Bullet Journaling: The Key To Organization
There’s no doubt about it, we’re living in a digital age. There is a device, an app, a program for everything. They’re all designed to make life easier. Why is it then, that more and more people are discovering we had it right all along – and returning to the notebook and pen?
Ryder Carroll is a digital product designer and creator of the Bullet Journal. He designed this system of journaling as a way to organize and inspire your life. Any notebook with any page style will work. A notebook with a dotted page style is recommended because it provides the structure you want, while still being flexible enough for your creativity.
There are many adaptations of Bullet Journaling out there, which is one of the reasons the system is so great. It can be applied directly to whatever your needs are in life; whether that is organizing your daily schedule, keeping on task at work, or documenting your hobbies.
With so much information out there, it’s easy to get overwhelmed! Here is a guide to the basics of Bullet Journaling to help you get started.
This is the basic process you start with where you quickly jot down the tasks you need to accomplish using page numbers, titles and bullet icons.
The Bullet Icons become the fundamental signifiers for the setting up of tasks and indicating their status.
• = Task
A Task is whatever needs scheduling.
For example: "Get Victoria's hummus recipe" or "Find yoga classes”
X = Completed Task
A Completed Task is a Task that has been done.
For example: "Schedule Doctors Appointment" or "Call Mom"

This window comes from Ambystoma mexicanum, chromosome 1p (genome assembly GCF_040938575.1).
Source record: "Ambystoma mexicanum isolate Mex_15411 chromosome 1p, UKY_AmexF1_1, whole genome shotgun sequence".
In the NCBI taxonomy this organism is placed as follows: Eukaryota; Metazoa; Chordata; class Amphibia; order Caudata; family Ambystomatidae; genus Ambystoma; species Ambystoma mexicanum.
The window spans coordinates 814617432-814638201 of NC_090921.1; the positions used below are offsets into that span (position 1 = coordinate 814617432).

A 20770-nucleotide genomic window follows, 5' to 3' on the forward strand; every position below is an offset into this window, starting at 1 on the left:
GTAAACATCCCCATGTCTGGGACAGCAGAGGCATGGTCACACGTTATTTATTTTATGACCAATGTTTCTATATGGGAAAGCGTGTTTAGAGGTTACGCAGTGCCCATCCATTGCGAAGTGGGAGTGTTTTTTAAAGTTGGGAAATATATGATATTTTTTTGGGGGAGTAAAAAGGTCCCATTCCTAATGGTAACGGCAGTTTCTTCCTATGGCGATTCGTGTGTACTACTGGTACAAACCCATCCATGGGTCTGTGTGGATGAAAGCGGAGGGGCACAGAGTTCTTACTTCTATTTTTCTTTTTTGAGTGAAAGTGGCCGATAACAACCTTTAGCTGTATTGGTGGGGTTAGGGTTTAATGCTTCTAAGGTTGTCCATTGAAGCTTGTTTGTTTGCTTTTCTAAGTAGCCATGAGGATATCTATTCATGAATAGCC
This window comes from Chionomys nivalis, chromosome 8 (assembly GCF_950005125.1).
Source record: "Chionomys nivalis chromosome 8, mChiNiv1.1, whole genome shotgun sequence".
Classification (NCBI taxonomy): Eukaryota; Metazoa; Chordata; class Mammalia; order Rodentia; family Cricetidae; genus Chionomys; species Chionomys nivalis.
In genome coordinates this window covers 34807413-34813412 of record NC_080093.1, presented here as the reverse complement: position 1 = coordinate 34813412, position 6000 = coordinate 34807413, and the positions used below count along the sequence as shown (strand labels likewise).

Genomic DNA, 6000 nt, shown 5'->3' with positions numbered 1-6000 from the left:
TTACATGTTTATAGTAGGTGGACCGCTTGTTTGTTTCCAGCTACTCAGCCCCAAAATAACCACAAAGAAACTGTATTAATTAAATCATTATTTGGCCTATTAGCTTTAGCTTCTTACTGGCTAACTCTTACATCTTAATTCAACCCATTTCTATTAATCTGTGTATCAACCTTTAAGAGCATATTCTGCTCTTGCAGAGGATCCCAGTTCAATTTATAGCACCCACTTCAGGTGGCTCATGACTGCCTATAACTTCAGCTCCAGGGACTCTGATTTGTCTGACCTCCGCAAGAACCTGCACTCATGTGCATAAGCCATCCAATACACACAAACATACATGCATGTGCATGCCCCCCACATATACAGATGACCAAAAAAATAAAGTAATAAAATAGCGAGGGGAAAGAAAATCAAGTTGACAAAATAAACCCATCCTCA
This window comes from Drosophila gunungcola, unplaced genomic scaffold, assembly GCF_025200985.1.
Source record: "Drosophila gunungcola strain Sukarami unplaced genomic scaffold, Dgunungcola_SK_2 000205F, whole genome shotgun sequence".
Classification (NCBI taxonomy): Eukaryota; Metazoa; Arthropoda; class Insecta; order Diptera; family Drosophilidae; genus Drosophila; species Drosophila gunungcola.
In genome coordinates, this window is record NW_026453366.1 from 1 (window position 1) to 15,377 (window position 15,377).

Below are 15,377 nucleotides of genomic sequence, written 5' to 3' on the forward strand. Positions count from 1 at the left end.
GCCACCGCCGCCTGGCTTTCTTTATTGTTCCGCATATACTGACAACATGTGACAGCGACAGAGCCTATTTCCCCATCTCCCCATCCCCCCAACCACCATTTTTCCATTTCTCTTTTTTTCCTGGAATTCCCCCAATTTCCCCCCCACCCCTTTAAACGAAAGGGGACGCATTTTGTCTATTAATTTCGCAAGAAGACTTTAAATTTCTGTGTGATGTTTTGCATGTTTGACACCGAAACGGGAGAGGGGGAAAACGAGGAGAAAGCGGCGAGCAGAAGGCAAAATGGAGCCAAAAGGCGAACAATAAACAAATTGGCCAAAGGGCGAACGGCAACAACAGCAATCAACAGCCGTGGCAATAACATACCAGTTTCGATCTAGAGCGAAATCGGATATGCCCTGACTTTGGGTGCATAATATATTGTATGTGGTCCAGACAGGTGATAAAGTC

> = Migrated Task
A Migrated Task is a Task that was not completed and is important enough that it needs to be moved to the following week or month.
For example: "Make dinner reservations" or "Get tax documents to accountant"
< = Scheduled Task
A Scheduled Task is a Task that you have made for a solidified time and will be moved and written down on its specific day.
For example: "Make Dentist Appointment" or "Schedule Meeting with Jessica"
O = Event
An Event is a Task that has special significance.
For example: "Sean's Graduation" or "Rolling Stones Concert"
– = Note
A Note can be a quote, a thought or anything you care to write down from that day.
For example: "What if there was an NFL themed Ice Capades show?!?"
The Modules are where the notes are organized once you’ve finished Rapid Logging them and they are:
Your index is an inventory of Tasks and the page numbers they can be found on. Your Index allows you to quickly find your Monthly Logs, collections or Tasks of particular importance.
For example: "June: 3" or "Work/Design: 7"
The Future Log is a place to write down items which need to be scheduled months in advance throughout the entire year.
Monthly Log & Task Page
The Monthly Log is an overview of the entire month with dates and days of the week next to each other.
Opposite from the Monthly Log is your Task Page which consists of tasks that you would like to take care during that month.
The Daily Log is a view of the week with the Tasks that need to be completed on each day.
Migration is the process of moving tasks, only the most relevant, to the next week or month. At the end of each week or month, whichever you prefer, find the Tasks not marked with an "X". Determine if these Tasks that were not completed are:
• Task becomes irrelevant: strike it out
• Task still needs attention: Migrate = >
• Task that has been scheduled: Scheduled Migration = <
This is what your Daily Log will look like at after reviewing tasks. Events have been marked with appropriate migration indicators.
• Migrated Tasks to Task Page of Monthly Log
• Scheduled Tasks to Calendar Page of Monthly Log
Keep in mind if the Task isn't worth rewriting, it's probably not important.
For more about Bullet Journaling check out some of these helpful and fun resources:
Bullet Journal: By Ryder Carol
Beginner's Guide to Bullet Journaling | How to Start a Bullet Journal: By Carrie Crista
Bullet Journal - Daily Planning: By Boho Berry
Bullet Journal 101: By Mariana